‘Tim Finch’s elegant and wintry novel has something of the feel of early Kazuo Ishiguro, and a similar acute grasp of both character and situation, aided by the author’s background in refugee and migrant charities … In Behrends, Finch has created a narrator both open and opaque, as he depicts the high-stakes milieu of diplomatic entreaties with conviction and insight’ Observer

 

‘As well as shining a light on the conflict resolution industry, Finch plays a canny game with our assumptions about the motives behind Anna’s murder, in a smart tale slyly engineered to warn against the perils of nationalist tub-thumping Daily Mail

 

‘A shrewd delight’ Independent Online

 

Peace Talks is a poignant read, full of emotional truth with some unexpected humour along the way’ Interview and Review, Islington Tribune

‘Insightful, emotionally resonant and unexpectedly poetic… (there is a hint of Monty Python and Chris Morris in the points-scoring squabbles over the angles of the window blinds); that it doesn’t jar with what increasingly becomes a profound meditation on memory, loss, and the agony of grief is a mark of Finch’s management of tone. The novel is full of terrible details of brutality in battle, in love and in death. Yet it is consistently a pleasure to read.’ The Big Issue

The cover of Peace Talks by Tim Finch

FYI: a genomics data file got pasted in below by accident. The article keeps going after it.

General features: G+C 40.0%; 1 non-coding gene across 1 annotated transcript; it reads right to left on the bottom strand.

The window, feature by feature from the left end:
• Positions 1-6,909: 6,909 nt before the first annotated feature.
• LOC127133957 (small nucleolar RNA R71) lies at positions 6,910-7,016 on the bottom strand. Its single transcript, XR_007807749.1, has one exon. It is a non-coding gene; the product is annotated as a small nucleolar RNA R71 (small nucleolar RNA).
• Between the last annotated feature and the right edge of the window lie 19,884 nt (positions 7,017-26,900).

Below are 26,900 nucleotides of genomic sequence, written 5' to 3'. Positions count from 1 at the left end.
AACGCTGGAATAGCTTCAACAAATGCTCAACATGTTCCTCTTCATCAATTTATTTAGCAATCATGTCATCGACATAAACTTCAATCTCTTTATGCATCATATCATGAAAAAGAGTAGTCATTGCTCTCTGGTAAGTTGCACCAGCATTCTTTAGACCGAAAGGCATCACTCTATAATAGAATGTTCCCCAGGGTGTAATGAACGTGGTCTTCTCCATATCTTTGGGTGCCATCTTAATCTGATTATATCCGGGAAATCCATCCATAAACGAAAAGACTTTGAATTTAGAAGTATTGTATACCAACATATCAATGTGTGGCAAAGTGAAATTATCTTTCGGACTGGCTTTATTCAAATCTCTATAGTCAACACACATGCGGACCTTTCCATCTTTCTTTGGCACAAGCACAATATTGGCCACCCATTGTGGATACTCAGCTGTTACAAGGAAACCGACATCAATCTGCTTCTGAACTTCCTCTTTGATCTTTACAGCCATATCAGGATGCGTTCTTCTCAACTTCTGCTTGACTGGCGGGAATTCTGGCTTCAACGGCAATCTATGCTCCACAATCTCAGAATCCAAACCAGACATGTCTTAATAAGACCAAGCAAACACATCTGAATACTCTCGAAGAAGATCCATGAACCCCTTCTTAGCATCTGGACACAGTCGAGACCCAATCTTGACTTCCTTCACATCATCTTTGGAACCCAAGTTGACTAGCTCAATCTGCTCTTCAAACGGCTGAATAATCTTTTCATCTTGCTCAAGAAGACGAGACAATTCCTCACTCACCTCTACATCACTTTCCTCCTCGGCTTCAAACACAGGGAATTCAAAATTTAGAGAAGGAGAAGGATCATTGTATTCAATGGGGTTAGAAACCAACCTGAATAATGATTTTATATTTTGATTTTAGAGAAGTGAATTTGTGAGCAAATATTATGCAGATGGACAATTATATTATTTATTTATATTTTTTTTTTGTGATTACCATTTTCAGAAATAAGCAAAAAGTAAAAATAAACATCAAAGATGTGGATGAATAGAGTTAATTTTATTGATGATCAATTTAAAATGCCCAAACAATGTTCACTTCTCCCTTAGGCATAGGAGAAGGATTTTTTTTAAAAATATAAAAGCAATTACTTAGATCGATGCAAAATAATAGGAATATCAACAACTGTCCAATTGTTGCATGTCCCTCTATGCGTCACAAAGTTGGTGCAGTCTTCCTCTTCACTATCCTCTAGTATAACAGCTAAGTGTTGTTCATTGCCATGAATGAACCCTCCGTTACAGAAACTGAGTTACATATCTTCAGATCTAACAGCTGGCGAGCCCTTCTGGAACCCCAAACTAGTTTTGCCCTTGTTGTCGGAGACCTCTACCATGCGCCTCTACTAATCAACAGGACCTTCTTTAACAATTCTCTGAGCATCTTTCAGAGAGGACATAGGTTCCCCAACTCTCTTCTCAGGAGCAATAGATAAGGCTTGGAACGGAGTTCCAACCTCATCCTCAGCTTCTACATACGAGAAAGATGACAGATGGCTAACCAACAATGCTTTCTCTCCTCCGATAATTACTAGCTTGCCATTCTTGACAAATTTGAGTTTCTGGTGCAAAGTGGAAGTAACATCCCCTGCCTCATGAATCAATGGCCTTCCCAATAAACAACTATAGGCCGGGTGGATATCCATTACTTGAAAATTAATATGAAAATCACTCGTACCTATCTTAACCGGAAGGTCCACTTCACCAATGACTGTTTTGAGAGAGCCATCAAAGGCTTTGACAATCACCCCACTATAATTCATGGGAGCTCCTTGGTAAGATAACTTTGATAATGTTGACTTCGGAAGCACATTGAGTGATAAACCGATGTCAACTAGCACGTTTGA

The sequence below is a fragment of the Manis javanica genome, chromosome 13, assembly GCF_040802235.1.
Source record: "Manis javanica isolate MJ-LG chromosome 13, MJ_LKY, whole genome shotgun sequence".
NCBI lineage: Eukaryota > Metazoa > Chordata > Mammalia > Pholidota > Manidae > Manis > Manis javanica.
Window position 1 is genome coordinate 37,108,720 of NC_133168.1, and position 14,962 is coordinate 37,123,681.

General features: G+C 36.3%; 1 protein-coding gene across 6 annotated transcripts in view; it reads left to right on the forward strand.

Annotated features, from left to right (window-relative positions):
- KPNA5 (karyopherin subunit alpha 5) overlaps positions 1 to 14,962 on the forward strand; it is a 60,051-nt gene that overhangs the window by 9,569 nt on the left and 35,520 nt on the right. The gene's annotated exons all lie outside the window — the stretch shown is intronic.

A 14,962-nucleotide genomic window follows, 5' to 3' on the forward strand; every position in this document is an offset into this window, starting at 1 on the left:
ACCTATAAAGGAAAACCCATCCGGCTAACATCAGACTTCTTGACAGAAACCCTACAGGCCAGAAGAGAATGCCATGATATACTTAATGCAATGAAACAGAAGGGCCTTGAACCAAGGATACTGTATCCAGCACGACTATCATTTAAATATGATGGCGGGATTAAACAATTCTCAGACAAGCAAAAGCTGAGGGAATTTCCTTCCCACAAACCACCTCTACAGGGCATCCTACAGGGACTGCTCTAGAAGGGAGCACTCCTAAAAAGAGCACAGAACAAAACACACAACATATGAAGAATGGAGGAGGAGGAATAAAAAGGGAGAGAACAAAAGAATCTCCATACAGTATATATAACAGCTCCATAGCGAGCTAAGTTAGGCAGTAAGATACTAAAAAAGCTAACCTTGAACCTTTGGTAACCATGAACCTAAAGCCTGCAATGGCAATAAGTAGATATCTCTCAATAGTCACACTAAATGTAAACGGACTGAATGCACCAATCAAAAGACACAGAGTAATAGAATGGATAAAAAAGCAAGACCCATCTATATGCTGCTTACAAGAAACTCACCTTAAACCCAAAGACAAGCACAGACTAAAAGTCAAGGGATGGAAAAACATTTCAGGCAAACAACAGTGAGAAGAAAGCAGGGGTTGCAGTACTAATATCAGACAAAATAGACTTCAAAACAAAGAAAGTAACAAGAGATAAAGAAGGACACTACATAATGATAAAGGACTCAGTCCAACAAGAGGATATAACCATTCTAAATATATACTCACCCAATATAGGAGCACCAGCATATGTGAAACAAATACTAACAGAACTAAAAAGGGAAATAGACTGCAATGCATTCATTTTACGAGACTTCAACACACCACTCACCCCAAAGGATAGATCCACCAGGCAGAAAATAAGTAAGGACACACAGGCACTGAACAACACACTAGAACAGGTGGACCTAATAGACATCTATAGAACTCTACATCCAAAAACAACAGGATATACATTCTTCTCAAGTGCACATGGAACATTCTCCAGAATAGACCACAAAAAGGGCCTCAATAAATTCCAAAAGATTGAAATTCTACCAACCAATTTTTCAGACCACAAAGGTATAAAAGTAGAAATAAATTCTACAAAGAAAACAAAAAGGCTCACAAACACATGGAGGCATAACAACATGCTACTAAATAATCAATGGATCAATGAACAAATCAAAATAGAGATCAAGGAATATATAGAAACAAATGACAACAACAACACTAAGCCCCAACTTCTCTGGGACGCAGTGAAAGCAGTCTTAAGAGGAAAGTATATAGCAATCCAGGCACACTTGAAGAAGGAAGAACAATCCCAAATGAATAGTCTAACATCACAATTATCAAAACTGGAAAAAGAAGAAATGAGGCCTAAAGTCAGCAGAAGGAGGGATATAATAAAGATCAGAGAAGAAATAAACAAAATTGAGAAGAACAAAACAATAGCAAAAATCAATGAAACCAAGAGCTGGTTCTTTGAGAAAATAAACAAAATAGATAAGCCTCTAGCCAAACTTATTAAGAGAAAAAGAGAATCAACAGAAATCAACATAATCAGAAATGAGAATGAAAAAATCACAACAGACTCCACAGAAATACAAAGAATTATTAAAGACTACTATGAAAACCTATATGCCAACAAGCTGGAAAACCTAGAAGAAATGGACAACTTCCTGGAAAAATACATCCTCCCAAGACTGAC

Tim’s second novel, Peace Talks, was published by Bloomsbury in April 2020. It will  published later in the year by Rowohlt in Germany, Querido Levine in Holland, Edizioni E/O in Italy and Europa Editions in the US.

Edvard Behrends is a senior diplomat, highly regarded for his work on international peace negotiations. Under his arbitration, unimaginable atrocities are coolly dissected; invisible and ancient lines, grown taut and frayed with conflict, redrawn.

In his latest post, Edvard has been sent a resort hotel in the Tyrol. High up on this mountain, the air is bright and clear. When he isn’t working, Edvard reads, walks, listens to music. He confides in no one – no one but his wife Anna. Anna, who he loves with all his heart; Anna, always present and yet forever absent. 

Honest, honourable, tragic, witty, wise, an unforgettable novel of love, loss, and the human longing for peace, Peace Talks maps the darkest and most tender territories of the human heart.